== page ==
Get names of devices on the network
None of the above answers worked for me, so I began messing around with arp-scan. So, what I found worked was:
arp-scan -I [WIFI INTERFACE] -l
arp-scan scans your network and lists devices. -I selects the interface, and -l tells arp-scan to look at the local network. Next, type
This will return the devices arp-scan just located, and will list their hostnames and MAC addresses.
I tend to use fing for this, it is a scanner that scans the subnet you are on and it tries to extract hostnames and display them alongside ip and MAC.
14:19:05 > Discovery profile: Default discovery profile 14:19:05 > Discovery class: data-link (data-link layer) 14:19:05 > Discovery on: 192.168.1.0/24 14:19:05 > Discovery round starting. 14:19:05 > Host is up: 192.168.1.151 HW Address: XX:XX:XX:XX:XX:XX Hostname: My-laptop-hostname 14:19:05 > Host is up: 192.168.1.1 HW Address: YY:YY:YY:YY:YY:YY Hostname: router.asus.com 14:19:06 > Discovery progress 25% 14:19:07 > Discovery progress 50% 14:19:08 > Discovery progress 75% 14:19:05 > Host is up: 192.168.1.10 HW Address: AA:BB:CC:DD:EE:FF (ASUSTek COMPUTER) 14:19:05 > Host is up: 192.168.1.11 HW Address: GG:HH:II:JJ:KK:LL 14:19:06 > Host is up: 192.168.1.99 HW Address: MM:NN:OO:PP:QQ:RR (Apple) Hostname: iPhoneOfSomeone
As you can see not all devices give out their hostname; for example some peripherals like printers do not always provide hostnames, but most devices do. It even tries to guess the manufacturer by analysing the id-part of the MAC
It runs on the Raspberry Pi, i installed it on mine a while ago and it works as expected.
I think you need to be more precise about your problem, especially the definition of a device name.
Unfortunately I don't have access to a Raspberry Pi at the moment, so everything displayed here comes from my Debian 7 box.
nmap -sP does reverse DNS lookups, so if your devices have reverse DNS entries, its output looks like this:
> nmap -sP 192.168.4.0/24 Starting Nmap 6.00 ( http://nmap.org ) at 2015-03-12 06:24 CET Nmap scan report for device1.local (192.168.4.1) Host is up (0.0021s latency). Nmap scan report for device2.local (192.168.4.2) Host is up (0.014s latency). …
Hosts that block ping probes will not appear in the output. Nor will any hosts that don't offer services on the ports that you scan using the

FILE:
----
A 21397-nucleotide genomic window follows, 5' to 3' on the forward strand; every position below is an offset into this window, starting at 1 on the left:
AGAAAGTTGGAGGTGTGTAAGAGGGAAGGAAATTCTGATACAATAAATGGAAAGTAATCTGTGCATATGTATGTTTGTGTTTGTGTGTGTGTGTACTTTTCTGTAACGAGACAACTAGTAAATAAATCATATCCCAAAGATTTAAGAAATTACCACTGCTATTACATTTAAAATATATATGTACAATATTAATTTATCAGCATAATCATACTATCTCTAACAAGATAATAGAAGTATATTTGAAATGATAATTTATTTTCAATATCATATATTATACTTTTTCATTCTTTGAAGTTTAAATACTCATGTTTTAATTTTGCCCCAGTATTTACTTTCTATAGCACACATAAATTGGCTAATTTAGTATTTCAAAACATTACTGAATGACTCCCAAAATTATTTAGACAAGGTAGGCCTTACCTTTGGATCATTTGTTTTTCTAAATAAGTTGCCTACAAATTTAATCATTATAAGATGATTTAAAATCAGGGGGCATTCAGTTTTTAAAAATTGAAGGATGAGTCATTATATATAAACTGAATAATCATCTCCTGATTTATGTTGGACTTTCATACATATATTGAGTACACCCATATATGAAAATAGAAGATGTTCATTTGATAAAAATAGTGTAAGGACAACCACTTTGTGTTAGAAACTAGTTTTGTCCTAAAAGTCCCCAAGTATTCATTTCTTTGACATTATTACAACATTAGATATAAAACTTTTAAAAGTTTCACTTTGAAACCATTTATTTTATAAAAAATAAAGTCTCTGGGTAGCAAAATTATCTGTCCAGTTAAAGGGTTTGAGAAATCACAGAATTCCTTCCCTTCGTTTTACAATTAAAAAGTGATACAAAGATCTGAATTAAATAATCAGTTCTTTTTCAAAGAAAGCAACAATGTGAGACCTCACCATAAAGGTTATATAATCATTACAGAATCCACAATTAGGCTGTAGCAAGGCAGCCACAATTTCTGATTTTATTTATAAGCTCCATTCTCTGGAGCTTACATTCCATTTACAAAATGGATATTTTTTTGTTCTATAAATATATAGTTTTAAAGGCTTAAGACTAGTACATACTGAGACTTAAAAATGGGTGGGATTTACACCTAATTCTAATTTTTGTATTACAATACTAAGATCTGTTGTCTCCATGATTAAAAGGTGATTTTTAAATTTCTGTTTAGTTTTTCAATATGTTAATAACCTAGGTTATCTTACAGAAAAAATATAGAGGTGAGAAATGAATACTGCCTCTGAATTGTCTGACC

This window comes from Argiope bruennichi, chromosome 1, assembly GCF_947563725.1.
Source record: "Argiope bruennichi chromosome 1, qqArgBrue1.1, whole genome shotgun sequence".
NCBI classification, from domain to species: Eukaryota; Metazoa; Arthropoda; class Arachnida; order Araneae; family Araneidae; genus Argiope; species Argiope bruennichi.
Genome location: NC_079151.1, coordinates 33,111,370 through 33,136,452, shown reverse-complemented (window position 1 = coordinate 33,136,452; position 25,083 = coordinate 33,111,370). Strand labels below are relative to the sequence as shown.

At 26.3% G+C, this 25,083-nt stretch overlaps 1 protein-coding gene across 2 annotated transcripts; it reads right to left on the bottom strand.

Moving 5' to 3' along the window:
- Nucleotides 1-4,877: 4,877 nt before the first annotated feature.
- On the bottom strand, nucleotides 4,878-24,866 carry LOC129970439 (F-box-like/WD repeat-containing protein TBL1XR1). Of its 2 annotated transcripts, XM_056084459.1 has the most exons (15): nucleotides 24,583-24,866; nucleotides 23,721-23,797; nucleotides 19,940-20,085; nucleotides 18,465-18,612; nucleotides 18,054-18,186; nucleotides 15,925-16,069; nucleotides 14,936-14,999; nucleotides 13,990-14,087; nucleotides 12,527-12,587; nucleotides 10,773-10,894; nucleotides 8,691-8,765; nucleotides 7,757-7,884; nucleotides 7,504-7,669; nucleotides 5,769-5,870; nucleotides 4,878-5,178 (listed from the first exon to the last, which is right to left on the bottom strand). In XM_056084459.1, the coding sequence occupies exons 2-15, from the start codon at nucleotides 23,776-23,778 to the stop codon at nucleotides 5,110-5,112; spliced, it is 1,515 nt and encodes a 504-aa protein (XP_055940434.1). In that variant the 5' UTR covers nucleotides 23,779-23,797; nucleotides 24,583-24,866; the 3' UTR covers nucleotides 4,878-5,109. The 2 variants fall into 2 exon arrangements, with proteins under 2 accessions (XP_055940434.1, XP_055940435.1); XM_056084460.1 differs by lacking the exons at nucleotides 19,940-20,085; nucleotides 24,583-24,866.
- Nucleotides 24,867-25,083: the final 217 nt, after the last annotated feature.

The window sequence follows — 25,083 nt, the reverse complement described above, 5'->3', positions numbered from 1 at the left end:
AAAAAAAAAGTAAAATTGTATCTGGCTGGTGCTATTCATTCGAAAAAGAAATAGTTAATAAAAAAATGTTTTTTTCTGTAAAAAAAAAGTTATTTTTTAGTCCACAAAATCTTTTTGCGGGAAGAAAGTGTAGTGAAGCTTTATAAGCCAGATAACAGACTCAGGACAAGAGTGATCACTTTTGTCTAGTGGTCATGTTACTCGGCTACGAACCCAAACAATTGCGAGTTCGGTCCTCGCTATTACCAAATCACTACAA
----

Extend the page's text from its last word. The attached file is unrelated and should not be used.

Scanning the whole port range with
-p 0-65535, while generating a significant network footprint, will still not show hosts that simply don't have any open ports.
The only reliable information that you have about hosts in your network is that they have MAC and IP addresses. Your DHCP server knows both of them since it has assigned the IP addresses. Additionally, many DHCP clients send a host-name included in their DHCP request, so the DHCP server has a name for this device, even if that name does not appear anywhere else (DNS, SMB, …).
Unfortunately your DHCP server does not seem to report the dynamically assigned IP addresses to your name server so you cannot retrieve this information.
To find all devices within your network, you can dump the ARP table after pinging all hosts (e.g. using
> arp -vn Address HWtype HWaddress Flags Mask Iface 192.168.4.1 ether 12:34:56:78:9a:bc C wlan0 192.168.4.2 ether 11:22:33:44:55:66 C wlan0 …
With MAC and IP addresses you have the only consistent information about your network neighborhood. Probing for an open port 445 will show you devices that are most likely supporting SMB (i.e. Windows network) — and thus have a windows name.
Connecting to other open ports (e.g. 21/ftp, 22/ssh, 23/telnet, …) may also offer the hostnames, but always in a protocol dependent way — and the hosts may theoretically call themselves differently on all ports.
Alternatively you could set up your own DHCP and DNS server on the Pi and provide a working reverse DNS service.
If all your devices support Zeroconf, you might be able to do a device discovery this way.